In December 2019 I had the great pleasure of attending the 30th Anniversary Conference and AGM of the Geological Remote Sensing Group, which was held at the European Space Agency offices in Frascati, Italy.
The conference presentations and delegates nicely represented the history of geological Earth Observation (EO) during the lifetime of the group. There were fascinating discussions on how advances in EO data, such as the upcoming PRISMA hyperspectral sensor, and processing techniques such as super-resolution, are supporting the creation of ever better geological maps and interpretations.
There were also topics that suggested future directions for the EO field, including mapping of greenhouse gas emissions (with notable results such as a satellite studying volcanoes finding a giant oilfield methane plume) and exploring for geothermal resources – an important part of the Energy Transition.
Several of the speakers also highlighted the ongoing progression from data supply to information supply, required in part by the vast quantities of data that are being collected on a daily basis – one new ESA satellite is actually equipped with AI to allow the on-board creation of information products, reducing the amount of data that needs to be downlinked. Esri’s Living Atlas and Google’s Earth Engine Data Catalog already provide access to such products, and so these can be integrated directly into spatial workflows today.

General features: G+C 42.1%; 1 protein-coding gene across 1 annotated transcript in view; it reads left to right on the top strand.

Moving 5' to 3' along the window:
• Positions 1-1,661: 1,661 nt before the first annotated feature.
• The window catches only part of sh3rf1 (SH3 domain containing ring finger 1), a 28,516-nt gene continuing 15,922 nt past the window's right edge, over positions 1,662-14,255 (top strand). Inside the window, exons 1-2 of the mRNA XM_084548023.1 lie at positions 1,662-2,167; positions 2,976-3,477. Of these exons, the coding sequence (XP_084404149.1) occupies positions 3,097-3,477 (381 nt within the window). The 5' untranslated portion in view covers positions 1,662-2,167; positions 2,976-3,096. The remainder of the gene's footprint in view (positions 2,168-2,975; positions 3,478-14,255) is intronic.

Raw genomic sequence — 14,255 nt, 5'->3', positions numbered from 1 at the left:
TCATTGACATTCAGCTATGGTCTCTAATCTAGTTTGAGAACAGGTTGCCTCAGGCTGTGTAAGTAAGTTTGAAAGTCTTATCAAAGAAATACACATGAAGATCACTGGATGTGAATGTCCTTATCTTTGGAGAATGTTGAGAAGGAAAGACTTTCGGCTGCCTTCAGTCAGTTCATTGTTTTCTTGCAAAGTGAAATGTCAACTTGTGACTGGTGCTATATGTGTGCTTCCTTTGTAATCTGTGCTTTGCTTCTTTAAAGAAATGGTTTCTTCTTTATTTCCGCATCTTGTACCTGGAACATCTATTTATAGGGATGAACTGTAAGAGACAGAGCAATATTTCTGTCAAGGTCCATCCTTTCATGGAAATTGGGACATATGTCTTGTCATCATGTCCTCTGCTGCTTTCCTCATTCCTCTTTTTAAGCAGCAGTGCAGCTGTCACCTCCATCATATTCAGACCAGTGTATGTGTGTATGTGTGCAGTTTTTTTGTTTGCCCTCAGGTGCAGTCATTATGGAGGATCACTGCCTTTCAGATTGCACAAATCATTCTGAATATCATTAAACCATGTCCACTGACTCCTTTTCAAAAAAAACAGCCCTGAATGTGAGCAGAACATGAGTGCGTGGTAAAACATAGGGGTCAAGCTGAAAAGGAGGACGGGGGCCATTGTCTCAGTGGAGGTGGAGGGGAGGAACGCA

At an earlier stage in this ‘automation of information’, ESA staff also demonstrated how their free SNAP software can be used to generate InSAR products from their (also free) Sentinel data for use in geohazard mapping.
As ever the conference included excellent social events, including a Gala dinner at which a rather impressive celebratory cake was presented by ESA. Here’s to 30 more years of the GRSG!
I’d also like to note that a special Geological Society publication covering the proceedings is ‘in the works’, which will be well worth acquiring once it is available.
Posted by Ross Smail, Head of Innovation, Exprodat.